Digital games show potential to improve cardiovascular disease-related exercise outcomes
A scoping review of studies on game interventions for cardiovascular disease (CVD) self-management found that the use of digital games improved exercise capacity and energy expenditure significantly. Average adherence rates for the game interventions ranged from 70% to 100% across all studies, and they were enjoyed by a majority of participants in studies that assessed perceptions of the interventions. However, the use of digital games did not affect quality of life, self-efficacy, anxiety, or depression, as reported in Games for Health Journal, a peer-reviewed publication from Mary Ann Liebert, Inc., publishers.
Recent research evidence on game interventions for CVD-related self-management behaviors in patients diagnosed with coronary artery disease, heart failure, hypertension, or myocardial infarction was examined in the article entitled "Role of Digital Games in Self-Management of Cardiovascular Diseases: A Scoping Review ." The review is coauthored by Kavita Radhakrishnan, Ph.D., RN, MSEE and colleagues from The University of Texas at Austin and Tom Baranowski, Ph.D., Editor-in-Chief of Games for Health Journal, from USDA/ARS Children's Nutrition Research Center and Department of Pediatrics, Baylor College of Medicine, Houston, TX. Based on the findings of their review, the authors recommend that future research includes longer study durations and larger sample sizes, game design that is informed by theoretical frameworks for behavior change, and additional CVD self-management behaviors.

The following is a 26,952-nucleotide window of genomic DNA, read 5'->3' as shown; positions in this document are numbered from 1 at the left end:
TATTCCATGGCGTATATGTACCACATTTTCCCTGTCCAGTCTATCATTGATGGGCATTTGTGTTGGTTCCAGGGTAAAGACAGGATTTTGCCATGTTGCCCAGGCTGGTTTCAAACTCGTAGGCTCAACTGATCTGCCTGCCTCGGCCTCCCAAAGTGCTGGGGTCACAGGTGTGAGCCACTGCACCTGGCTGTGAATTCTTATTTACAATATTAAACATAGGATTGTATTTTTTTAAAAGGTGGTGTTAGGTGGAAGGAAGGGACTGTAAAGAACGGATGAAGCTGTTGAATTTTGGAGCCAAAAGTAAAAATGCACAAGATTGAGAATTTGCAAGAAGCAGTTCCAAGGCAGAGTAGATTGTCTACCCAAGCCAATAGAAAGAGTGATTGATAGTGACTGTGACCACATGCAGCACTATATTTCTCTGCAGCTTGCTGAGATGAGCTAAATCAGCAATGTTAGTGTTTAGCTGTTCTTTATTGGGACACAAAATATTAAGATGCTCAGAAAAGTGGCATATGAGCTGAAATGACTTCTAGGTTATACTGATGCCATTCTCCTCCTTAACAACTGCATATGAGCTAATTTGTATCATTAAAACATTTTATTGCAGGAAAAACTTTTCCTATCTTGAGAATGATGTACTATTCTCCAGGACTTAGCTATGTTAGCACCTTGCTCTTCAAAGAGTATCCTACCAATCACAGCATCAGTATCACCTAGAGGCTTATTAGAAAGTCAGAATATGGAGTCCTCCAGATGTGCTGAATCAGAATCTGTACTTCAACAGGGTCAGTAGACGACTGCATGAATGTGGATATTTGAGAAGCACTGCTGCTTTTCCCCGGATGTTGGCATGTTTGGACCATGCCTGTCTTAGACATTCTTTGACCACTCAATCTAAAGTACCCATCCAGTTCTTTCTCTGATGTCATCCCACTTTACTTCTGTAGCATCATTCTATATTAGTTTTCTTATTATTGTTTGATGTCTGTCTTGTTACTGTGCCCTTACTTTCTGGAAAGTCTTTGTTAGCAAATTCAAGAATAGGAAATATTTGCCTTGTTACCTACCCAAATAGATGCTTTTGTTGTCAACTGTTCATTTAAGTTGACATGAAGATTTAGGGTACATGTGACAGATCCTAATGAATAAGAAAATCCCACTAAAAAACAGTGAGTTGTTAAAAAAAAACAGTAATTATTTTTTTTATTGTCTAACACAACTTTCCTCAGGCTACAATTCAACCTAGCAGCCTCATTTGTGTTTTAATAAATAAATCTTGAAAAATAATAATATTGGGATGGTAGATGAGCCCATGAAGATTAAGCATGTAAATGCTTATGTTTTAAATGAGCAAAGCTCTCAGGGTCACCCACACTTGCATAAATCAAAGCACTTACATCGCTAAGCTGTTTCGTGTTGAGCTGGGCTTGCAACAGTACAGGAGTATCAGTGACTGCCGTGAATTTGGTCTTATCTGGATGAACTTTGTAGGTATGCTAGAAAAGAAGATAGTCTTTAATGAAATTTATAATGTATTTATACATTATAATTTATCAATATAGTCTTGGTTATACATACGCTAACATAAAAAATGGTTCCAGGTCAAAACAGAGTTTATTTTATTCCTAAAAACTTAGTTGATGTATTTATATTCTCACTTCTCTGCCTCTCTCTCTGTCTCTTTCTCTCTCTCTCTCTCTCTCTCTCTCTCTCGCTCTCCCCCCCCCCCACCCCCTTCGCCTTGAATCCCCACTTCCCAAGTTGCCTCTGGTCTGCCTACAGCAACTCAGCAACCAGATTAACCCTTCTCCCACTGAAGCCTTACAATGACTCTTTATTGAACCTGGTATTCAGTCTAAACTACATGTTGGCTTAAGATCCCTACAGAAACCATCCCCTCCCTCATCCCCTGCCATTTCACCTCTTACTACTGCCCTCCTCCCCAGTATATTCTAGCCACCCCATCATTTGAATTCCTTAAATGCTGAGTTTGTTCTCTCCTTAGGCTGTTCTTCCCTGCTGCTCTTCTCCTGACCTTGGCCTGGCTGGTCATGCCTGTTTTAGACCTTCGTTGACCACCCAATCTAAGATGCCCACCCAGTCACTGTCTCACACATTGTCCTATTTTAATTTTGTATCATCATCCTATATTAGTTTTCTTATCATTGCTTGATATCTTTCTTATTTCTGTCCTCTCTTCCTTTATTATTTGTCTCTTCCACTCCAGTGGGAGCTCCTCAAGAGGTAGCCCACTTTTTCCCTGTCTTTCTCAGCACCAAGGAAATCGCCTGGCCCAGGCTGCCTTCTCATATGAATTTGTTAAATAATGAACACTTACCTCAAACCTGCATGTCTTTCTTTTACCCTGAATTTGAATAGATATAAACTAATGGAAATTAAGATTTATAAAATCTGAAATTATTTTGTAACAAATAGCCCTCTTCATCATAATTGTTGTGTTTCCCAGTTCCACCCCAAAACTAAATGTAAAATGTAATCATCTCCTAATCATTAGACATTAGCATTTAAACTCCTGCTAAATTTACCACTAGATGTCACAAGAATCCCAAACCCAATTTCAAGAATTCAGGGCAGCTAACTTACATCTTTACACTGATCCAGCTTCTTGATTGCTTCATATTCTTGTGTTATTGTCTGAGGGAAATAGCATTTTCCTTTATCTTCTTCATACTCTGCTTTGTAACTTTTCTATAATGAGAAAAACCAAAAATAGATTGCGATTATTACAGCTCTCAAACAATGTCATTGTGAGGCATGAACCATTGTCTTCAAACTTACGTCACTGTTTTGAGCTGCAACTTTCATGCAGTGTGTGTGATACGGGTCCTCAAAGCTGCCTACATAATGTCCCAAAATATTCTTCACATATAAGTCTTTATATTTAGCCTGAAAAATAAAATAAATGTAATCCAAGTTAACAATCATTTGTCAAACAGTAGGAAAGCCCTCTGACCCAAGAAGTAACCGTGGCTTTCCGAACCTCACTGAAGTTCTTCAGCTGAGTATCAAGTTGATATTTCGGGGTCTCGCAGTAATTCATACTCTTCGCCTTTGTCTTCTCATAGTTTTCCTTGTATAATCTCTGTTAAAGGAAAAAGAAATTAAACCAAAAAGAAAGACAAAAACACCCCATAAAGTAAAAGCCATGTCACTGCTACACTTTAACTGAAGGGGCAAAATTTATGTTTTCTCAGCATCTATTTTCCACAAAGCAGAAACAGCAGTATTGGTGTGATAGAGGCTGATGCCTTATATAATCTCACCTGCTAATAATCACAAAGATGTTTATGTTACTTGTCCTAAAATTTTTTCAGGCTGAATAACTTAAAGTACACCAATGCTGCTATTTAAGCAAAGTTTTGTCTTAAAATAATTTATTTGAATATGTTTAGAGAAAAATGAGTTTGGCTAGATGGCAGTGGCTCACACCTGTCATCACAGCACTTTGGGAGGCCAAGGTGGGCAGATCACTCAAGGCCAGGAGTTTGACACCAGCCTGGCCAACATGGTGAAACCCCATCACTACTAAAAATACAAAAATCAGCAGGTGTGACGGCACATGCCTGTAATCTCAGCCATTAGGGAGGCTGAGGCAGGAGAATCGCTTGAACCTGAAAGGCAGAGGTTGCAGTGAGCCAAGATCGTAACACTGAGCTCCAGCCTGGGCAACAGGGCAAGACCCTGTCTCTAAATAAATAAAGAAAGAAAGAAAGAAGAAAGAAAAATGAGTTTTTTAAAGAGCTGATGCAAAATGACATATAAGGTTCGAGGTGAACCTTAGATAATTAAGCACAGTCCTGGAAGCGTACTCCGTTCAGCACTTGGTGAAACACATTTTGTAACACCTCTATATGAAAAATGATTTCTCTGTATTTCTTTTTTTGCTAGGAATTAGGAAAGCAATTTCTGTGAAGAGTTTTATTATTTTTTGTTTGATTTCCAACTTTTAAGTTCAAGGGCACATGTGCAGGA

"Heart disease is the leading cause of mortality in the US and in much of the western world. Compliance with the self-care prescriptions for the heart-related disease therapies tends to be low. Games may provide a method for reaching large numbers of heart disease patients to teach easy to learn self-care practices in an enjoyable manner," says Dr. Baranowski. "This article reviewed eight studies of games for heart disease self-care, mostly done in Europe. Most of these studies reported positive health or behavioral outcomes, but the promise of games needs to be more thoroughly assessed. Stay tuned!"